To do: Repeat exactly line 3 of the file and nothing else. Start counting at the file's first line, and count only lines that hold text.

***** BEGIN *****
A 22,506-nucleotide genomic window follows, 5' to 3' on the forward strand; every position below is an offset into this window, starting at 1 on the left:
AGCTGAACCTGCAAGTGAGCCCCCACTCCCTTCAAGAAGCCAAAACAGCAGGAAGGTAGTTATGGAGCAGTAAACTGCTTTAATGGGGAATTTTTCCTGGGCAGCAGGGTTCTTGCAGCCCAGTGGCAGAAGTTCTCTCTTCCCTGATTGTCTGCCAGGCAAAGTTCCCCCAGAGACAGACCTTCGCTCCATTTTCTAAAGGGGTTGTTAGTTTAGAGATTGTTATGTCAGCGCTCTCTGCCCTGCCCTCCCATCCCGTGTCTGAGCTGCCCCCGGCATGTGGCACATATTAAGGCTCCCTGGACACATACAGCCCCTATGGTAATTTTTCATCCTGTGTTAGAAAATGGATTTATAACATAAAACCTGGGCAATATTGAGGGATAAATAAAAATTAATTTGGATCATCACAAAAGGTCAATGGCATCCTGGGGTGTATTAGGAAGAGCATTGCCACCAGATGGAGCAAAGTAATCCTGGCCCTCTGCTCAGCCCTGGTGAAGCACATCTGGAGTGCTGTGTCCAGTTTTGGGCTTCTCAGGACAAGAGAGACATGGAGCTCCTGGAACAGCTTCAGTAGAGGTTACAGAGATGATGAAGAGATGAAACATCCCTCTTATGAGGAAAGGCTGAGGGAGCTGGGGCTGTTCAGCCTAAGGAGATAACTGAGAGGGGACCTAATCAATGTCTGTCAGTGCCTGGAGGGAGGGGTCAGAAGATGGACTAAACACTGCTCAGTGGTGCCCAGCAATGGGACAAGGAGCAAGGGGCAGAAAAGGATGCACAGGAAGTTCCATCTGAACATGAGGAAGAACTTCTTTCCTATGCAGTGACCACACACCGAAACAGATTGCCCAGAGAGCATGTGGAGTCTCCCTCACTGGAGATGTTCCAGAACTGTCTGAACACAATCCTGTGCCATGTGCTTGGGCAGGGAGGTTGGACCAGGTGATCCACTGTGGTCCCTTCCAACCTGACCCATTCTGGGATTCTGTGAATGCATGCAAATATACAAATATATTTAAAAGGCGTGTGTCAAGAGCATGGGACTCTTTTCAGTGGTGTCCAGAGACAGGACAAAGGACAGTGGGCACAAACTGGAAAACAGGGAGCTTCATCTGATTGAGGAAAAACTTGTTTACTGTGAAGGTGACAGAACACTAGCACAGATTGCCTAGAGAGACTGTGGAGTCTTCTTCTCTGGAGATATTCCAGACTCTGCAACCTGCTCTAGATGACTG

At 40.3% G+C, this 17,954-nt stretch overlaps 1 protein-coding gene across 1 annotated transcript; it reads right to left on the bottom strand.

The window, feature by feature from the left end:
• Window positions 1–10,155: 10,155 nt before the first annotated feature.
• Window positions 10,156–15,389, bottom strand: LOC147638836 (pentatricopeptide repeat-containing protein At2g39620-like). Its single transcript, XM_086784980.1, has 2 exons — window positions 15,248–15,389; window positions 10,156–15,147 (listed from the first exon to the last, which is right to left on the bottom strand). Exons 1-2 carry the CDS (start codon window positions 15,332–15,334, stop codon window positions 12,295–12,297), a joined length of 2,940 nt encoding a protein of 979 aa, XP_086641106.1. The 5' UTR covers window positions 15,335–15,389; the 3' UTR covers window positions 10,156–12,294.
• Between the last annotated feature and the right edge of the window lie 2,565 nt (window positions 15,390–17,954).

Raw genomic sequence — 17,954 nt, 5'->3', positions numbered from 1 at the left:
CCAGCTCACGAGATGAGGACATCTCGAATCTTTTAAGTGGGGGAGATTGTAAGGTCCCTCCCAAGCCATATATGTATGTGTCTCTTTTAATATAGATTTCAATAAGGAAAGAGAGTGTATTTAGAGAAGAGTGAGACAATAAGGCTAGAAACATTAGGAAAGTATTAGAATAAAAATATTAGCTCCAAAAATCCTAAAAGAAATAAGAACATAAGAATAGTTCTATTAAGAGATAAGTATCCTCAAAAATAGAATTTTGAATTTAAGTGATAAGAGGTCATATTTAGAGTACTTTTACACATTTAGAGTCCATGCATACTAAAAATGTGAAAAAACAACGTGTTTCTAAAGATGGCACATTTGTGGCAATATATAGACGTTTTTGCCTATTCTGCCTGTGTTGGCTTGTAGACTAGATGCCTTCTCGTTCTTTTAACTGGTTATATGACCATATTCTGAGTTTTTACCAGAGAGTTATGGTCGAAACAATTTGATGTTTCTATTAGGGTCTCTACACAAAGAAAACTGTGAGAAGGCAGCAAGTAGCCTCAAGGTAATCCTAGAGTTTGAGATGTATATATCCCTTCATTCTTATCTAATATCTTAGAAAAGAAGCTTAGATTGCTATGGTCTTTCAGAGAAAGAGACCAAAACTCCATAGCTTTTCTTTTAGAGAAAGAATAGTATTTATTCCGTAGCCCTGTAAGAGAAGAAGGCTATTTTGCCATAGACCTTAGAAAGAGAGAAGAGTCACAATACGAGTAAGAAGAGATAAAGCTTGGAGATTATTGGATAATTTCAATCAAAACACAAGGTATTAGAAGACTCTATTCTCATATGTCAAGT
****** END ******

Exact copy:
At 40.3% G+C, this 17,954-nt stretch overlaps 1 protein-coding gene across 1 annotated transcript; it reads right to left on the bottom strand.